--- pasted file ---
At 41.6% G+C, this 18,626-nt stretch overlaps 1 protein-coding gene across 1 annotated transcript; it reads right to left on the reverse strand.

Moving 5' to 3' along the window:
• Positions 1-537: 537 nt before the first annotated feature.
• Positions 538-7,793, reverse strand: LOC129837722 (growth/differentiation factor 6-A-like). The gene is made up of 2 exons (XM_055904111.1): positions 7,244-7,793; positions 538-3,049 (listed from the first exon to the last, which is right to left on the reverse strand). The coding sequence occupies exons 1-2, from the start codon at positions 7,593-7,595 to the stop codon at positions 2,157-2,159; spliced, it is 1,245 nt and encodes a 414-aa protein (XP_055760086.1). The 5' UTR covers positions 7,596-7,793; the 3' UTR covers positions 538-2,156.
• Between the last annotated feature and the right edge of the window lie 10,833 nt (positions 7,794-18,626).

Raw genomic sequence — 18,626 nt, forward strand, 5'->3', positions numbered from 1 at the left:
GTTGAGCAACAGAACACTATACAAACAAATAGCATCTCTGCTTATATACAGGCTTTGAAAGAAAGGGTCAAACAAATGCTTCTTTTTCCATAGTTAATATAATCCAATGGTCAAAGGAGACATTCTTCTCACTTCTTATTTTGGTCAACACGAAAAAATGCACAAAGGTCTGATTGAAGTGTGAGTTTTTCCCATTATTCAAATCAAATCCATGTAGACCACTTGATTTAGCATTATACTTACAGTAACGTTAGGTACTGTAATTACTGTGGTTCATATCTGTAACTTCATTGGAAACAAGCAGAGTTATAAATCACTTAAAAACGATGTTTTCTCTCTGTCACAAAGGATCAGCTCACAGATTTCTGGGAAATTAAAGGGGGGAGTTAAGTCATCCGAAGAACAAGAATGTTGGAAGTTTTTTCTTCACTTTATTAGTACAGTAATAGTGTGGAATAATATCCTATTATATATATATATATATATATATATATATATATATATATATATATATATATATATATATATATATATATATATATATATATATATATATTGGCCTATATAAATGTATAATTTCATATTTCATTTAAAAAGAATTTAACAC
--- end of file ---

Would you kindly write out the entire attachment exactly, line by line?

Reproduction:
At 41.6% G+C, this 18,626-nt stretch overlaps 1 protein-coding gene across 1 annotated transcript; it reads right to left on the reverse strand.

Moving 5' to 3' along the window:
• Positions 1-537: 537 nt before the first annotated feature.
• Positions 538-7,793, reverse strand: LOC129837722 (growth/differentiation factor 6-A-like). The gene is made up of 2 exons (XM_055904111.1): positions 7,244-7,793; positions 538-3,049 (listed from the first exon to the last, which is right to left on the reverse strand). The coding sequence occupies exons 1-2, from the start codon at positions 7,593-7,595 to the stop codon at positions 2,157-2,159; spliced, it is 1,245 nt and encodes a 414-aa protein (XP_055760086.1). The 5' UTR covers positions 7,596-7,793; the 3' UTR covers positions 538-2,156.
• Between the last annotated feature and the right edge of the window lie 10,833 nt (positions 7,794-18,626).

Raw genomic sequence — 18,626 nt, forward strand, 5'->3', positions numbered from 1 at the left:
GTTGAGCAACAGAACACTATACAAACAAATAGCATCTCTGCTTATATACAGGCTTTGAAAGAAAGGGTCAAACAAATGCTTCTTTTTCCATAGTTAATATAATCCAATGGTCAAAGGAGACATTCTTCTCACTTCTTATTTTGGTCAACACGAAAAAATGCACAAAGGTCTGATTGAAGTGTGAGTTTTTCCCATTATTCAAATCAAATCCATGTAGACCACTTGATTTAGCATTATACTTACAGTAACGTTAGGTACTGTAATTACTGTGGTTCATATCTGTAACTTCATTGGAAACAAGCAGAGTTATAAATCACTTAAAAACGATGTTTTCTCTCTGTCACAAAGGATCAGCTCACAGATTTCTGGGAAATTAAAGGGGGGAGTTAAGTCATCCGAAGAACAAGAATGTTGGAAGTTTTTTCTTCACTTTATTAGTACAGTAATAGTGTGGAATAATATCCTATTATATATATATATATATATATATATATATATATATATATATATATATATATATATATATATATATATATATATATATATATATATATATTGGCCTATATAAATGTATAATTTCATATTTCATTTAAAAAGAATTTAACAC